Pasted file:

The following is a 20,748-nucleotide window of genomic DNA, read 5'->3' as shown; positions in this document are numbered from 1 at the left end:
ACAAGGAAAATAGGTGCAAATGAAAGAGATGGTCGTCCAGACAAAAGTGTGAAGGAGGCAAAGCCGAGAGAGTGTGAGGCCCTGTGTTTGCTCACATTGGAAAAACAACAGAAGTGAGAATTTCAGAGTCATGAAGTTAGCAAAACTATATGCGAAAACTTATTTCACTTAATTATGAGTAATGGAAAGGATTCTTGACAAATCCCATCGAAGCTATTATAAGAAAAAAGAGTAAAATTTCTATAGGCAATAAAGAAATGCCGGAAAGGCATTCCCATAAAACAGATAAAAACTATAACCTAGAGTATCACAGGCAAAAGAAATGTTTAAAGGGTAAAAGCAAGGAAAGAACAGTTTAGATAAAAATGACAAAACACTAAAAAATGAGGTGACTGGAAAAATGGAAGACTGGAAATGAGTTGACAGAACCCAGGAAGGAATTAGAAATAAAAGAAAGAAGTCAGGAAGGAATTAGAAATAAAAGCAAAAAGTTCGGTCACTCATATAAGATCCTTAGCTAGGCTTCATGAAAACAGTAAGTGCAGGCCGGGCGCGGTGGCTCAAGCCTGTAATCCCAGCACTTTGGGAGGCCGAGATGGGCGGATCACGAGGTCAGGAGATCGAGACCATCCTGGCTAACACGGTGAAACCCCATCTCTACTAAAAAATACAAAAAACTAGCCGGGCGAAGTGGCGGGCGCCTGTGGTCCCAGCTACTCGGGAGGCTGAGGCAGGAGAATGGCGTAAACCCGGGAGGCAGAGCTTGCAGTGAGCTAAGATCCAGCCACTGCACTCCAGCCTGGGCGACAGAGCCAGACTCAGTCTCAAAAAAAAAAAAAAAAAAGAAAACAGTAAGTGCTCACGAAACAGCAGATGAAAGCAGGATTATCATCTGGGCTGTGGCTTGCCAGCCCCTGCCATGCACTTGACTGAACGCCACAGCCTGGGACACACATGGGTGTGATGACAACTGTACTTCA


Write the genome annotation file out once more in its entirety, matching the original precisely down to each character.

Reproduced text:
The following is a 20,748-nucleotide window of genomic DNA, read 5'->3' as shown; positions in this document are numbered from 1 at the left end:
ACAAGGAAAATAGGTGCAAATGAAAGAGATGGTCGTCCAGACAAAAGTGTGAAGGAGGCAAAGCCGAGAGAGTGTGAGGCCCTGTGTTTGCTCACATTGGAAAAACAACAGAAGTGAGAATTTCAGAGTCATGAAGTTAGCAAAACTATATGCGAAAACTTATTTCACTTAATTATGAGTAATGGAAAGGATTCTTGACAAATCCCATCGAAGCTATTATAAGAAAAAAGAGTAAAATTTCTATAGGCAATAAAGAAATGCCGGAAAGGCATTCCCATAAAACAGATAAAAACTATAACCTAGAGTATCACAGGCAAAAGAAATGTTTAAAGGGTAAAAGCAAGGAAAGAACAGTTTAGATAAAAATGACAAAACACTAAAAAATGAGGTGACTGGAAAAATGGAAGACTGGAAATGAGTTGACAGAACCCAGGAAGGAATTAGAAATAAAAGAAAGAAGTCAGGAAGGAATTAGAAATAAAAGCAAAAAGTTCGGTCACTCATATAAGATCCTTAGCTAGGCTTCATGAAAACAGTAAGTGCAGGCCGGGCGCGGTGGCTCAAGCCTGTAATCCCAGCACTTTGGGAGGCCGAGATGGGCGGATCACGAGGTCAGGAGATCGAGACCATCCTGGCTAACACGGTGAAACCCCATCTCTACTAAAAAATACAAAAAACTAGCCGGGCGAAGTGGCGGGCGCCTGTGGTCCCAGCTACTCGGGAGGCTGAGGCAGGAGAATGGCGTAAACCCGGGAGGCAGAGCTTGCAGTGAGCTAAGATCCAGCCACTGCACTCCAGCCTGGGCGACAGAGCCAGACTCAGTCTCAAAAAAAAAAAAAAAAAAGAAAACAGTAAGTGCTCACGAAACAGCAGATGAAAGCAGGATTATCATCTGGGCTGTGGCTTGCCAGCCCCTGCCATGCACTTGACTGAACGCCACAGCCTGGGACACACATGGGTGTGATGACAACTGTACTTCA